Prof Willa Huston

Prof Willa Huston

Professor Willa Huston, microbiologist and lead researcher at the University of Technology Sydney specialising in the reproductive tract microbiome and STIs.

Research has shown that the vaginal microbiome might be a factor in the risk of contracting Sexually transmitted infections (STIs).

We do know that women diagnosed with Chlamydia are more likely to have a vaginal microbiome composition that is associated with less benefits. The way these studies are typically conducted means we don’t know if the presence of the STI impacts the microbiome or if the women already had that less beneficial microbiome and that made the more likely to contract the STI on exposure. We do know that HIV transmission is increased in women who have a dysbiotic (disrupted) vaginal microbiome, or a vaginal microbiome that has less of the Lactobacilli species that are typically the most beneficial.

Overall, because we know there are many ways a beneficial vaginal microbiota can contribute to a healthy status, it is likely that a healthy microbiota might have some protective effect against STIs. 

What components of vaginal microbiome are the most beneficial to protect against STIs?

Overall,  the research to date suggests that vaginal microbiome is factor in risk of contracting and passing on sexually transmitted infections. There are multiple ways in which a beneficial microbiome composition in the vaginal can protect against pathogens. Firstly, by having the right abundance of these organisms means new organisms find it hard to compete for space and nutrients. Some lactobacilli produce acidic conditions that pathogenic organisms find it harder to survive, and just the acidity of the vaginal can be an indicator of a healthy status. The protection goes beyond producing the acidic conditions, as some vaginal lactobacilli produce a molecule that kills other bacteria including pathogens and STIs (called a bacteriocin). Microorganisms have developed ways to ‘talk’ to our own human cells and this means they can influence the host environment. We now know that Lactobacilli, especially L.  crispatus -  a species known to be beneficial in the vaginal microbiome, can ‘talk’ to our cells and change their response to pathogens and increase our own defence mechanisms.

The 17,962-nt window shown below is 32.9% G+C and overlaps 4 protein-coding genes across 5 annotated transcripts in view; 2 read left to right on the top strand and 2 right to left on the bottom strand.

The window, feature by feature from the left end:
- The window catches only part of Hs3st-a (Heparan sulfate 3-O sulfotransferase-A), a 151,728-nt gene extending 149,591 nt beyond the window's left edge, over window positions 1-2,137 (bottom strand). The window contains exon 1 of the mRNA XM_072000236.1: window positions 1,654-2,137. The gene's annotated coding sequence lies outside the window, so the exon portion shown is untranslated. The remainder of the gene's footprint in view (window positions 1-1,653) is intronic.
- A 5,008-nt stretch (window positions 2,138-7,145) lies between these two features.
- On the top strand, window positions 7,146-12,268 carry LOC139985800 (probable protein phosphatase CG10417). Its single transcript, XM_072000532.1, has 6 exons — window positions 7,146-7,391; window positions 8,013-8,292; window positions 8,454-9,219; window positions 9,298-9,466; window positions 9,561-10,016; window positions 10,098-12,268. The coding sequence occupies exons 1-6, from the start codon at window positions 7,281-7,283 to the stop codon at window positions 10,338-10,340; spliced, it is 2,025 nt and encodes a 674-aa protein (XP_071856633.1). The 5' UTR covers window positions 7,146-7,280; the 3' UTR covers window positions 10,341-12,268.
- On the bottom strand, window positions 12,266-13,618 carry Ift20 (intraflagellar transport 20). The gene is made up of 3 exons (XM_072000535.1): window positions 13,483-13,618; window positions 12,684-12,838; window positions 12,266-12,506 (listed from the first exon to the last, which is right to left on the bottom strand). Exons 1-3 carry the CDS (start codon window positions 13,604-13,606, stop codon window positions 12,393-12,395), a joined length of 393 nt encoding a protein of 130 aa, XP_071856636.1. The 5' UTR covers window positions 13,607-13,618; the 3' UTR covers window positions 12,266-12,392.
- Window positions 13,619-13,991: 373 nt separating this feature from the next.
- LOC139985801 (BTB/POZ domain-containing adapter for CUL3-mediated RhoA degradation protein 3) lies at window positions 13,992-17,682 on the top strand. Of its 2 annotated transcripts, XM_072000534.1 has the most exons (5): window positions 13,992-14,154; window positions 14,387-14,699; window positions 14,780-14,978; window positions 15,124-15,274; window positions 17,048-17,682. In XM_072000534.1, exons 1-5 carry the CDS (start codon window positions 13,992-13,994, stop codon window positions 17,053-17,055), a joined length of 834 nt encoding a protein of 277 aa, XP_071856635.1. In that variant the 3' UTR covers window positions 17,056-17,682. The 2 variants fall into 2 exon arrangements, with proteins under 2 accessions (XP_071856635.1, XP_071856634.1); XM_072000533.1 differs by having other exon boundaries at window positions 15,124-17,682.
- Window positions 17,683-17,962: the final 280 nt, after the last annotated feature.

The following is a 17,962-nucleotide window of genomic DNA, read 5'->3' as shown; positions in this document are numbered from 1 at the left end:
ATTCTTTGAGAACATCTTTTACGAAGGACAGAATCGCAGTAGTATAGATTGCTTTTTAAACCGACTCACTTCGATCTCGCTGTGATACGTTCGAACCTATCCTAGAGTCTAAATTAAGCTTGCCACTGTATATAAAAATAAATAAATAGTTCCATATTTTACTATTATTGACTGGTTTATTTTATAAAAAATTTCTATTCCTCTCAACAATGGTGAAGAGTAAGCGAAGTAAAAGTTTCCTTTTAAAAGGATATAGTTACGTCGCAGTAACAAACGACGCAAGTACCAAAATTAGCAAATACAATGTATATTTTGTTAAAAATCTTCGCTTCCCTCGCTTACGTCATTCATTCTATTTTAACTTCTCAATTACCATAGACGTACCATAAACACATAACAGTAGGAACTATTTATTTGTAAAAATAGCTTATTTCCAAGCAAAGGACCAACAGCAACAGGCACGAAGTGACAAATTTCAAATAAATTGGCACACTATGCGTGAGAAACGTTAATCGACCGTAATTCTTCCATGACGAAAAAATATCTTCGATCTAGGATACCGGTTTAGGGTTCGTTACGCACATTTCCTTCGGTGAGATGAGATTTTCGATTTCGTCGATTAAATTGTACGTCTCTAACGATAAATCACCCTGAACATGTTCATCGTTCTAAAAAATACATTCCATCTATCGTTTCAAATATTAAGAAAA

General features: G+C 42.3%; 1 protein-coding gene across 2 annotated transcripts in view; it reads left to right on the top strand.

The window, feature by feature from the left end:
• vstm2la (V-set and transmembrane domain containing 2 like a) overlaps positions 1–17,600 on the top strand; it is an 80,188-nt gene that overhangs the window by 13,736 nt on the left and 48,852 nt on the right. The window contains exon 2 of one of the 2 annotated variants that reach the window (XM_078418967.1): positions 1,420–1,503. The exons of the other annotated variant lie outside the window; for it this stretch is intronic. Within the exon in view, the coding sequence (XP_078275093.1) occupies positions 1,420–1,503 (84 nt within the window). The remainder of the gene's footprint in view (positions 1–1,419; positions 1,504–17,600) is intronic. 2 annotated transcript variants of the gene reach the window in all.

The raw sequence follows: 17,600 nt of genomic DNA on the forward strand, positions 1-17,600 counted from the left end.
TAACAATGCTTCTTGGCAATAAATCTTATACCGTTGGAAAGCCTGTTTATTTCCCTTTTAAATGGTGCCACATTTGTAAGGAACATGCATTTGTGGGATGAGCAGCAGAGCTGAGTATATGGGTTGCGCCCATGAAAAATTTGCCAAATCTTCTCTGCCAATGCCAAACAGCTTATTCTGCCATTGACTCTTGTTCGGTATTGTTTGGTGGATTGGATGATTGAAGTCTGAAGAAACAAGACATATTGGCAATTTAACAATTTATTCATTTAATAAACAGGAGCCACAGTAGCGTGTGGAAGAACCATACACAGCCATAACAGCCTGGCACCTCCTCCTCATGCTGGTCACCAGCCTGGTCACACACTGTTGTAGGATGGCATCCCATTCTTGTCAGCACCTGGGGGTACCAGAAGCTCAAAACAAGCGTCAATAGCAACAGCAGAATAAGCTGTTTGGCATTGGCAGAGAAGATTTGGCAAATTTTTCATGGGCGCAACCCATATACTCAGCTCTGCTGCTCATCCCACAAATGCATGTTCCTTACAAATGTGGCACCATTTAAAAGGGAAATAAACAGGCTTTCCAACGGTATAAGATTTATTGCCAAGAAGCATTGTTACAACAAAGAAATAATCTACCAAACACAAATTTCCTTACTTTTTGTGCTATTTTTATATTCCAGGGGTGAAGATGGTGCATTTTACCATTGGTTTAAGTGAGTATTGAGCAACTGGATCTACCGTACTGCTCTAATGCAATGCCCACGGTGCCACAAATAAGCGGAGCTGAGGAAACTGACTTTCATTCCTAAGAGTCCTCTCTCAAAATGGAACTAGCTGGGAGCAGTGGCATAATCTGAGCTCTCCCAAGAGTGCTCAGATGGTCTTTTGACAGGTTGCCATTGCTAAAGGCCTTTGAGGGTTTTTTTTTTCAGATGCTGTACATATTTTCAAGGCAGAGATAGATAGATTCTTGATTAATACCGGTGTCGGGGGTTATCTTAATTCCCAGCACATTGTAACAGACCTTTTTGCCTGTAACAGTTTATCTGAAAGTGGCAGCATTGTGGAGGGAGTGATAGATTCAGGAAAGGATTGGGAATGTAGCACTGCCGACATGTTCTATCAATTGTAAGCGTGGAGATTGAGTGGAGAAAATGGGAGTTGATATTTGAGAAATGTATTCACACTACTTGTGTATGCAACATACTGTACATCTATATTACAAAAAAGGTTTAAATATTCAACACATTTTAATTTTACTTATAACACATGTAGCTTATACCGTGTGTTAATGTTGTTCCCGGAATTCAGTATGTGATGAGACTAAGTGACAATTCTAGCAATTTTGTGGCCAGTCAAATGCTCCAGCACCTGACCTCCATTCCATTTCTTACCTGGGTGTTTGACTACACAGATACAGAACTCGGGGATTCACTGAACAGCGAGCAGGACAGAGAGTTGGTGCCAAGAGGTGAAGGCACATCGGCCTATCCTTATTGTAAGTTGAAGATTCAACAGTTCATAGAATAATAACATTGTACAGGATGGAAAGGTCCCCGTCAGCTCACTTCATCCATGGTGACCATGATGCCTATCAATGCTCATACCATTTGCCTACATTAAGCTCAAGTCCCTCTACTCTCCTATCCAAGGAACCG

What does the new research show women should consider about their vaginal microbiome, and which lifestyle factors should be adjusted to accommodate protection against STIs?

Protection against exposure, condoms(!) is the best way to reduce your risk of contracting sexually transmitted infections. If you are sexually active and or have new sexual partner(s) you should get tested for sexually transmitted infections. Condom usage might also help maintain a healthy vaginal microbiome, as semen shifts the pH away from the healthy acidic status, and other sexual practices also can shift your vaginal microbiome composition. So consider condom usage as part of your overall vaginal health, although lubricants that many women need to use with condoms can also contain antibacterial compounds and compounds that shift the pH of your vagina. Your best approach is to consider your vaginal status and monitor symptoms (discomfort, odor, itch) and determine the best products for you. Don’t be afraid to experiment and find the right solutions for your sexual practices. 

Professor Willa Huston is a microbiologist at the University of Technology Sydney. She leads a research team who investigate sexually transmitted infections and the reproductive tract microbiome. Her research team is committed to understanding how STIs and the vaginal microbiome are involved in infertility and other adverse impacts on women’s reproductive and genital health. Ultimately the team aims to develop ways to diagnose, treat, and prevent these impacts, improving women’s reproductive and sexual health.

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